Attacks on the Press 2004: Haiti


Supporters of former President Jean-Bertrand Aristide attacked opposition journalists in the months prior to the uprising that forced Aristide from power in February. After the president fled the country, rebel groups targeted pro-Aristide journalists, particularly in Haiti’s rural northern and central regions.

Violence against journalists was especially intense in January and February, when the rebels moved closer to the capital, Port-au-Prince. On February 21, a day before the insurgency took the northern city of Cap-Haitien, Pierre Elisem, director and owner of Trou du Nord–based Radio Hispagnola and a correspondent with privately owned, Port-au-Prince–based Radio Métropole, was beaten and shot twice in the neck by assailants from Aristide’s Fanmi Lavalas party.

Partially paralyzed, Elisem was flown to Port-au-Prince with the help of humanitarian aid workers and rebels. The only functioning hospital in Haiti’s capital lacked the equipment needed to test and treat him, so CPJ and Radio Métropole Director Richard Widmaier arranged to medevac Elisem to a hospital in the Dominican Republic. He was released at the end of March and now lives in Florida, where he has applied for political asylum. Elisem has recovered some mobility and is able to walk short distances without a cane.

With more than 200 foreign journalists arriving in Haiti to cover the February violence, the international press also became a target; many Aristide partisans saw the foreign media as sympathetic to the rebel cause. On March 7, Ricardo Ortega, a correspondent for the Spanish television station Antena 3, was fatally shot while covering demonstrations celebrating Aristide’s departure and calling for his prosecution. In the same incident, Michael Laughlin, a photographer with the Florida–based daily Sun Sentinel, was shot in the face, neck, and shoulder. Laughlin, as well as several photographers caught in the crossfire, believe that pro-Aristide militants may have targeted journalists. In late March, Aristide supporter Yvon Antoine and Police Inspector Jean-Michel Gaspard were arrested and investigated for their involvement in the incident. Gaspard was released on June 2 and was not charged. Antoine remained jailed, but no trial date had been set by year’s end.

After conducting its own investigation and interviewing witnesses in Haiti, Antena 3 aired an October 27 special report concluding that the U.S. military could have fired the bullet that killed Ortega. A U.S. Embassy official disputed that assertion in an interview with the station. A Marine Corps spokesman did not respond to inquiries from CPJ seeking comment.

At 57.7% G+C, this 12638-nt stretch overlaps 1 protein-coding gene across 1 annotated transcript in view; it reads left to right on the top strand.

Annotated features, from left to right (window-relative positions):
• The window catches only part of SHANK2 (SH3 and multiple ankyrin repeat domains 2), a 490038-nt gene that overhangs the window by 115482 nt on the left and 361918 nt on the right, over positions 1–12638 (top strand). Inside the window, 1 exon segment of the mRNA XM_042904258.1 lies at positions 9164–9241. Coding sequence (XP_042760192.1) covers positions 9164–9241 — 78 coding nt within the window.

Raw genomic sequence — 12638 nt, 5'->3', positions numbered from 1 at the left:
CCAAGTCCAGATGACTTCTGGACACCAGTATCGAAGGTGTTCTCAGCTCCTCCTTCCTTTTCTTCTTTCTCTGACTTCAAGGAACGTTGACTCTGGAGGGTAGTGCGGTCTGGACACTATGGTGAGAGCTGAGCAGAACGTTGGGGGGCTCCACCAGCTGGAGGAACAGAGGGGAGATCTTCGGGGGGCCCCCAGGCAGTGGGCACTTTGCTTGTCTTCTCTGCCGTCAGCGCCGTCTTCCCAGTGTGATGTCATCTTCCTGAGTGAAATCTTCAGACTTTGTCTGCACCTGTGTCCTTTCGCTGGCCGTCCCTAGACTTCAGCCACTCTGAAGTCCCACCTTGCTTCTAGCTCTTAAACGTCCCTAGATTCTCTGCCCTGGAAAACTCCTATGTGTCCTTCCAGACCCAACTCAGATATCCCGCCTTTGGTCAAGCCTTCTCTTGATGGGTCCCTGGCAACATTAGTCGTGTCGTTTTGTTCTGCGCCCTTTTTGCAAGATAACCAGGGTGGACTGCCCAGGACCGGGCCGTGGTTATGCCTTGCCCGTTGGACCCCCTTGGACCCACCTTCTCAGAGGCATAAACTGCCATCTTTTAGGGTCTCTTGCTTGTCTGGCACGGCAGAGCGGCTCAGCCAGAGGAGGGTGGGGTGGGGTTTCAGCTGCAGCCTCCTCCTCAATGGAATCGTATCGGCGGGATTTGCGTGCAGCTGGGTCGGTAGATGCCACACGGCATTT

After Aristide fled Haiti, a provisional U.S.- and U.N.-backed government took office on March 17. Led by Prime Minister Gerard Latortue, a business consultant and former U.N. official who had been living in Florida, the new government vowed to re-establish democracy and restore the rule of law. Since then, journalists say that press freedom conditions have improved markedly for the majority of Port-au-Prince–based private radio stations, which had endured years of threats and attacks by Lavalas militants.

But journalists sympathetic to Aristide and the Lavalas party became targets after the former president’s departure. At least three pro-Aristide journalists were illegally detained; a media outlet was shuttered; and another was forced to suspend news broadcasts, according to CPJ research. In addition, a number of journalists went into hiding out of fear for their lives. Many private radio stations, which plunged into the political arena by openly promoting the opposition’s agenda during the Aristide administration, have ignored attacks against pro-Lavalas journalists and rarely criticized Latortue’s government.

The government says that Haitian journalists work in a much safer environment today, but it acknowledges that illegal armed groups still control sections of the country. While former rebels remain a dominant force in cities like Cap-Haitien, Mirebalais, and Hinche, which police deserted during the February unrest, former soldiers from the disbanded Haitian military have seized several other towns. In many of these cities, the intimidating environment has encouraged self-censorship, says Guyler Delva, secretary-general of the Association of Haitian Journalists.

At least 100 people have been killed in politically linked violence since September 30, when Aristide activists stepped up protests to demand his return from exile in South Africa.

Four years after the murder of Jean-Léopold Dominique, one of Haiti’s most renowned journalists, the crime remains unsolved. The long-stalled case was revived somewhat in July, when an appeals court ruling allowed proceedings to resume after being blocked for almost a year. The ruling opened the door for the nomination of a new examining judge, who will conduct another investigation. No judge had been nominated by year’s end.

Dominique, the outspoken owner and director of the independent station Radio Haïti-Inter, was shot dead by unknown gunmen in April 2000. In August 2004, two of the men accused of the killing were recaptured more than seven months after escaping from the Port-au-Prince National Penitentiary. Another suspect charged in the murder remains at large.